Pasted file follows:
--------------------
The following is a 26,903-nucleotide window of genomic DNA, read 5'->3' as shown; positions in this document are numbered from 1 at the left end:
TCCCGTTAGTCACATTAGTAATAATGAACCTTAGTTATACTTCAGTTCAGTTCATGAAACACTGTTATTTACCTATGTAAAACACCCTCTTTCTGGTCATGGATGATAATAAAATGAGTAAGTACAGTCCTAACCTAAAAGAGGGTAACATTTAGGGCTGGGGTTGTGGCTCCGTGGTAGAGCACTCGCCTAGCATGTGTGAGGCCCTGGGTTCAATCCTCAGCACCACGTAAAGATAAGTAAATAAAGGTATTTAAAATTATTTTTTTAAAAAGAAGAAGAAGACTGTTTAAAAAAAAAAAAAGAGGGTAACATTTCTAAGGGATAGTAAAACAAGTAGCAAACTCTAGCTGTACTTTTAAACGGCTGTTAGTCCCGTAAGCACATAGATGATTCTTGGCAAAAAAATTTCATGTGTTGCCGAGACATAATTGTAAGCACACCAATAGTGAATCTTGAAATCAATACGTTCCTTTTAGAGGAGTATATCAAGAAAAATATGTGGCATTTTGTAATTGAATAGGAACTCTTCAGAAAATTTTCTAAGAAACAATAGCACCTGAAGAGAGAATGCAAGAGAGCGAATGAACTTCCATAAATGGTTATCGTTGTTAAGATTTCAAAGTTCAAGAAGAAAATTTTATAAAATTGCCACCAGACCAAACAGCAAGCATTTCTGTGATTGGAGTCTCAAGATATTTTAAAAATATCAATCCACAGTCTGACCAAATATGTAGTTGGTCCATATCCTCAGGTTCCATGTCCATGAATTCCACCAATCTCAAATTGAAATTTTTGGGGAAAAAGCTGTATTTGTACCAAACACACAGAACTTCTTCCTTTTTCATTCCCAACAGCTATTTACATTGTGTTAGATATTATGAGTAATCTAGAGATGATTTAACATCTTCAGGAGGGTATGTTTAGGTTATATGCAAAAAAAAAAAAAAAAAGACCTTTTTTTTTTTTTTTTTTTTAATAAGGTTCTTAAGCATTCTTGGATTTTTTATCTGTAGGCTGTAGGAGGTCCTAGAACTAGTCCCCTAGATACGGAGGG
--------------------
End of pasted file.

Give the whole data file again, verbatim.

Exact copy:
The following is a 26,903-nucleotide window of genomic DNA, read 5'->3' as shown; positions in this document are numbered from 1 at the left end:
TCCCGTTAGTCACATTAGTAATAATGAACCTTAGTTATACTTCAGTTCAGTTCATGAAACACTGTTATTTACCTATGTAAAACACCCTCTTTCTGGTCATGGATGATAATAAAATGAGTAAGTACAGTCCTAACCTAAAAGAGGGTAACATTTAGGGCTGGGGTTGTGGCTCCGTGGTAGAGCACTCGCCTAGCATGTGTGAGGCCCTGGGTTCAATCCTCAGCACCACGTAAAGATAAGTAAATAAAGGTATTTAAAATTATTTTTTTAAAAAGAAGAAGAAGACTGTTTAAAAAAAAAAAAAGAGGGTAACATTTCTAAGGGATAGTAAAACAAGTAGCAAACTCTAGCTGTACTTTTAAACGGCTGTTAGTCCCGTAAGCACATAGATGATTCTTGGCAAAAAAATTTCATGTGTTGCCGAGACATAATTGTAAGCACACCAATAGTGAATCTTGAAATCAATACGTTCCTTTTAGAGGAGTATATCAAGAAAAATATGTGGCATTTTGTAATTGAATAGGAACTCTTCAGAAAATTTTCTAAGAAACAATAGCACCTGAAGAGAGAATGCAAGAGAGCGAATGAACTTCCATAAATGGTTATCGTTGTTAAGATTTCAAAGTTCAAGAAGAAAATTTTATAAAATTGCCACCAGACCAAACAGCAAGCATTTCTGTGATTGGAGTCTCAAGATATTTTAAAAATATCAATCCACAGTCTGACCAAATATGTAGTTGGTCCATATCCTCAGGTTCCATGTCCATGAATTCCACCAATCTCAAATTGAAATTTTTGGGGAAAAAGCTGTATTTGTACCAAACACACAGAACTTCTTCCTTTTTCATTCCCAACAGCTATTTACATTGTGTTAGATATTATGAGTAATCTAGAGATGATTTAACATCTTCAGGAGGGTATGTTTAGGTTATATGCAAAAAAAAAAAAAAAAAGACCTTTTTTTTTTTTTTTTTTTTAATAAGGTTCTTAAGCATTCTTGGATTTTTTATCTGTAGGCTGTAGGAGGTCCTAGAACTAGTCCCCTAGATACGGAGGG